filed: March 17, 1993; As Corrected March 23, 1993.
Appeal from the United States District Court for the Middle District of Pennsylvania. (D.C. Civil No. 91-01440).
Before: Mansmann, Scirica and Feinberg,*fn* Circuit Judges.
We are asked to interpret Internal Revenue Code waiver Form 870-AD on appeal from the district court's final order of June 17, 1992, granting summary judgment in favor of the United States of America. The Aronsohns contend that the language of Form 870-AD plainly indicates that an agent may bindingly execute the agreement represented in that Form on behalf of his client only after the client has granted a power of attorney beyond the authority implicit in a general power of attorney. The Aronsohns further contend that a taxpayer may not be equitably estopped from violating the terms of an informal Form 870-AD tax settlement agreement, which unambiguously states that the taxpayer will refrain from filing for a refund in exchange for certain Internal Revenue concessions.
We hold that Form 870-AD does not mandate a grant of power of attorney, but may be properly executed by an agent acting pursuant to a general power of attorney. We also hold that a remedy may lie in equity to uphold the terms of a Form 870-AD tax settlement. Accordingly, on the basis of the undisputed facts of this case, we will affirm the district court's grant of summary judgment.
On September 2, 1986, and again on March 15, 1988, the Aronsohns executed a Form 2848 Power of Attorney and Declaration of Representative, authorizing Joseph J. Earyes, CPA, to act as a representative of their interests before the Internal Revenue Service regarding the matter of taxes and penalties assessed against them for the tax years 1983-85 and 1986-87 respectively. Pursuant to these appointments, Earyes represented the Aronsohns in the appeal process of their federal tax liabilities,*fn1 during which Earyes signed Form 870-AD, "Offer of Waiver of Restrictions on Assessment and Collection of Deficiency in Tax and of Acceptance of Overassessment", on behalf of the Aronsohns, but without their specific consent beyond the general power of attorney. Form 870-AD provides,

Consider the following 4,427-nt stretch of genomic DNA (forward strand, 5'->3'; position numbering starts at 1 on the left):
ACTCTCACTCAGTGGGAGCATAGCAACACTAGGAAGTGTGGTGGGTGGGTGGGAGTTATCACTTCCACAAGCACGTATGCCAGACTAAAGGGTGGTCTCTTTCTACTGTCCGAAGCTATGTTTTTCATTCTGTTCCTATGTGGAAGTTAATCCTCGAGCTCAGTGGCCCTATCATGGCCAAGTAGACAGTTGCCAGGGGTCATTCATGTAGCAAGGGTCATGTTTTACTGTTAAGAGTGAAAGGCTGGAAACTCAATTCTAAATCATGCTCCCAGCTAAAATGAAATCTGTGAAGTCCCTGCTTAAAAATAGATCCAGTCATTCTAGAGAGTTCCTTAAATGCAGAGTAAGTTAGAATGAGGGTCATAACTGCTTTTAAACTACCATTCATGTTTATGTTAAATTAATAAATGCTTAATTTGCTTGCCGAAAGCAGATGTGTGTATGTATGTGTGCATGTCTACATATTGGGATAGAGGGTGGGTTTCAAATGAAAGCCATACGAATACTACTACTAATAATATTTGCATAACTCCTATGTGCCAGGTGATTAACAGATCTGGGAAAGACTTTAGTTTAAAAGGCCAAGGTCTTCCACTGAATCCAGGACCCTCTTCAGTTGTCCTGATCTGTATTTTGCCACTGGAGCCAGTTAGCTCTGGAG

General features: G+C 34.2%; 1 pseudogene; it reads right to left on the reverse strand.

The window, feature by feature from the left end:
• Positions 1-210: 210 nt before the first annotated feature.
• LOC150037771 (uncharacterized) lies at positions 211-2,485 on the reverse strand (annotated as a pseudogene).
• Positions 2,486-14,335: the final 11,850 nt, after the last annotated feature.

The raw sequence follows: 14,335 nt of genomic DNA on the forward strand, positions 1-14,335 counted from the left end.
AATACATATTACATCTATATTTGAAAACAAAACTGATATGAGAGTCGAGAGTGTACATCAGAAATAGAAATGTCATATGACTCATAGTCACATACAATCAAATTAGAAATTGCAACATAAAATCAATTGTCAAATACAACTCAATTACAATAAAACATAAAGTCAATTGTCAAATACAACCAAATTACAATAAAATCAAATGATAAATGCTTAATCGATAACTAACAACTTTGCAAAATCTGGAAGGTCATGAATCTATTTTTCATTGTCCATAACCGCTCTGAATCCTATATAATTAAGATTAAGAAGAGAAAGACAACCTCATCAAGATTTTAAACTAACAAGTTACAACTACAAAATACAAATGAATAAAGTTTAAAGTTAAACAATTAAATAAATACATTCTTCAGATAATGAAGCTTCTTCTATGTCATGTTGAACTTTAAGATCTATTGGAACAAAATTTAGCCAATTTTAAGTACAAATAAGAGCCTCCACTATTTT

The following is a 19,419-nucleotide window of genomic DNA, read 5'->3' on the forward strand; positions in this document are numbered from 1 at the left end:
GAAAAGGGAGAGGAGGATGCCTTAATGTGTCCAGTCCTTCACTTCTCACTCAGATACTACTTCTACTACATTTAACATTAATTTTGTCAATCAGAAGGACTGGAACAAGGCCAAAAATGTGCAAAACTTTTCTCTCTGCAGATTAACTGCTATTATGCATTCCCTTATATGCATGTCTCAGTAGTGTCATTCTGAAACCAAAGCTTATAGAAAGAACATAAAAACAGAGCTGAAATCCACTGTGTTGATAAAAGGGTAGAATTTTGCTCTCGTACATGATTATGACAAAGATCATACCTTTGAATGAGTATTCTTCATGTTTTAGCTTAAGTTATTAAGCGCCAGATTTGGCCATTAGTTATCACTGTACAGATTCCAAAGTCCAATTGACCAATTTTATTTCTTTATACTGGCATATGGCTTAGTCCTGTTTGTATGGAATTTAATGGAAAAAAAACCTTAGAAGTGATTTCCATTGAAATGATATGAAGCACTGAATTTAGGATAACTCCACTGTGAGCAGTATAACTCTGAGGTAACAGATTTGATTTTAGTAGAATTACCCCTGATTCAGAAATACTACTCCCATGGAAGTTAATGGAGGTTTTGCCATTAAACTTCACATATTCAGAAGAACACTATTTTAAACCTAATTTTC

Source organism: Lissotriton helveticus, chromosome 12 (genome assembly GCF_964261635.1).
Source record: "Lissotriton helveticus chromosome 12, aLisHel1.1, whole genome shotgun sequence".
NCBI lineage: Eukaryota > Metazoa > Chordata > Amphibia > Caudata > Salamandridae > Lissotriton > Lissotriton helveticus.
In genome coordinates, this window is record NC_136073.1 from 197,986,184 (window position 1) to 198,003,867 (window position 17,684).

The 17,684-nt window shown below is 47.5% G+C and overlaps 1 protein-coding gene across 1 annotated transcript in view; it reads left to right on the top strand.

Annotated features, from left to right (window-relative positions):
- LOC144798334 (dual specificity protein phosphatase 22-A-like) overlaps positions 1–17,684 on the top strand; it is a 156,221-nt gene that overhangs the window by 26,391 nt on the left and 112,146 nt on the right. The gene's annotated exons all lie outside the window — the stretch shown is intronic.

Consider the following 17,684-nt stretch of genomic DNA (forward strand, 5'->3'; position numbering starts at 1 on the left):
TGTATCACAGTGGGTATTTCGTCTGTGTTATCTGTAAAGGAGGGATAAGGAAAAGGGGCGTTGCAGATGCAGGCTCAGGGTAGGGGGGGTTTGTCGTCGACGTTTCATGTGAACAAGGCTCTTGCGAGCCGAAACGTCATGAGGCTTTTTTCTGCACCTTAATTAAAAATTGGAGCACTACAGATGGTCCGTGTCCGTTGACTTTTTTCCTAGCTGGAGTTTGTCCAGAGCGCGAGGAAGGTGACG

This offer may be executed by the taxpayer's attorney or agent provided this action is specifically authorized by a power of attorney which, if not previously filed, must accompany the form.
Form 870-AD expedites the settlement of deficiencies by virtue of the taxpayer's waiver of certain IRS restrictions in order to spare the taxpayer additional penalties and interest, but does not per se preclude an action for refund, as is the case when the taxpayer executes a formal closing agreement. The Form does, however, provide that "if this offer is accepted by the Commissioner, the case shall not be reopened in the absence of fraud, malfeasance . . . .; and no claim for refund or credit shall be filed or prosecuted for the year(s) stated [herein] . . . ." Although an 870-AD waiver does not automatically preclude a refund action, the courts have in some cases precluded such actions on the theory of equitable estoppel.
The Aronsohns did file a subsequent claim for refund for the tax years covered by the 870-AD settlement, which was denied by the IRS, and the present suit was initiated in the district court. The Aronsohns appeal the district court's grant of the government's cross-motion for summary judgment, which held that Earyes was the Aronsohns' duly authorized representative with power to sign the 870-AD settlement on their behalf, and further that the Aronsohns were equitably estopped from maintaining their refund suit.
We must decide whether the district court erred in finding that Earyes was "specifically" authorized, under the Form 2848 Power of Attorney vested in him, to execute Form 870-AD on behalf of the Aronsohns. Also at issue is whether the district court erred in finding that the Aronsohns ...